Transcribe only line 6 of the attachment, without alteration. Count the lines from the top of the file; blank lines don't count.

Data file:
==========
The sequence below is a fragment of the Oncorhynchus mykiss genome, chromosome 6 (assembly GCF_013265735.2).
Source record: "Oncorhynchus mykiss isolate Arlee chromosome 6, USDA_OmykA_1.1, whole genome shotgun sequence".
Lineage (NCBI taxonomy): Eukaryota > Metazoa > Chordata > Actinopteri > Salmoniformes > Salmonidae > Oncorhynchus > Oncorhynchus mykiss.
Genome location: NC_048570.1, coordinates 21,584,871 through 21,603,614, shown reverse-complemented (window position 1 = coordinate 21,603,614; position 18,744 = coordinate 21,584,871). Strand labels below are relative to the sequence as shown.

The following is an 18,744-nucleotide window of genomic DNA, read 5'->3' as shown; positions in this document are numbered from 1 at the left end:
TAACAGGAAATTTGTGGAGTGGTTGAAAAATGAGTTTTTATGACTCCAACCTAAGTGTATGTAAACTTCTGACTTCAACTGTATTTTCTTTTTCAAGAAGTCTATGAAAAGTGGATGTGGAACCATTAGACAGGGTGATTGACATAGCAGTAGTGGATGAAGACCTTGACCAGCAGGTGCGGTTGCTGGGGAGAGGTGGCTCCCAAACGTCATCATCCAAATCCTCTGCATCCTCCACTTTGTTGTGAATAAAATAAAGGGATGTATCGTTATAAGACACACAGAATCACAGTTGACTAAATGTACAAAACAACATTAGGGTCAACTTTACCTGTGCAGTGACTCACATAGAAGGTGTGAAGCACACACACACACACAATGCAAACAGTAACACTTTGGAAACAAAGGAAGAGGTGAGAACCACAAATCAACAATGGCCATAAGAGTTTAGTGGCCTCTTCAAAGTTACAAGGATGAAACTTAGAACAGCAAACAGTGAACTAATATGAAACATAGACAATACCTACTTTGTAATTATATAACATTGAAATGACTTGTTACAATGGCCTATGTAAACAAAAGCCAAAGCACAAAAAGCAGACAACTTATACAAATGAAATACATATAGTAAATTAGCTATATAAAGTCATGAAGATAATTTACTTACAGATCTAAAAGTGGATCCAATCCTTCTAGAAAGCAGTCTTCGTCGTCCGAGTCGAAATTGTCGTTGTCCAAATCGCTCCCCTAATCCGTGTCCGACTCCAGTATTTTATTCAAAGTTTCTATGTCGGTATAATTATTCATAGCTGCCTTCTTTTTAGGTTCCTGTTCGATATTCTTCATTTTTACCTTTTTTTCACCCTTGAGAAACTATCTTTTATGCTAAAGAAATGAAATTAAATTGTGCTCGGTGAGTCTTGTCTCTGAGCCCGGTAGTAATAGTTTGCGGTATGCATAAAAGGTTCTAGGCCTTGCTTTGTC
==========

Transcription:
TAACAGGAAATTTGTGGAGTGGTTGAAAAATGAGTTTTTATGACTCCAACCTAAGTGTATGTAAACTTCTGACTTCAACTGTATTTTCTTTTTCAAGAAGTCTATGAAAAGTGGATGTGGAACCATTAGACAGGGTGATTGACATAGCAGTAGTGGATGAAGACCTTGACCAGCAGGTGCGGTTGCTGGGGAGAGGTGGCTCCCAAACGTCATCATCCAAATCCTCTGCATCCTCCACTTTGTTGTGAATAAAATAAAGGGATGTATCGTTATAAGACACACAGAATCACAGTTGACTAAATGTACAAAACAACATTAGGGTCAACTTTACCTGTGCAGTGACTCACATAGAAGGTGTGAAGCACACACACACACACAATGCAAACAGTAACACTTTGGAAACAAAGGAAGAGGTGAGAACCACAAATCAACAATGGCCATAAGAGTTTAGTGGCCTCTTCAAAGTTACAAGGATGAAACTTAGAACAGCAAACAGTGAACTAATATGAAACATAGACAATACCTACTTTGTAATTATATAACATTGAAATGACTTGTTACAATGGCCTATGTAAACAAAAGCCAAAGCACAAAAAGCAGACAACTTATACAAATGAAATACATATAGTAAATTAGCTATATAAAGTCATGAAGATAATTTACTTACAGATCTAAAAGTGGATCCAATCCTTCTAGAAAGCAGTCTTCGTCGTCCGAGTCGAAATTGTCGTTGTCCAAATCGCTCCCCTAATCCGTGTCCGACTCCAGTATTTTATTCAAAGTTTCTATGTCGGTATAATTATTCATAGCTGCCTTCTTTTTAGGTTCCTGTTCGATATTCTTCATTTTTACCTTTTTTTCACCCTTGAGAAACTATCTTTTATGCTAAAGAAATGAAATTAAATTGTGCTCGGTGAGTCTTGTCTCTGAGCCCGGTAGTAATAGTTTGCGGTATGCATAAAAGGTTCTAGGCCTTGCTTTGTC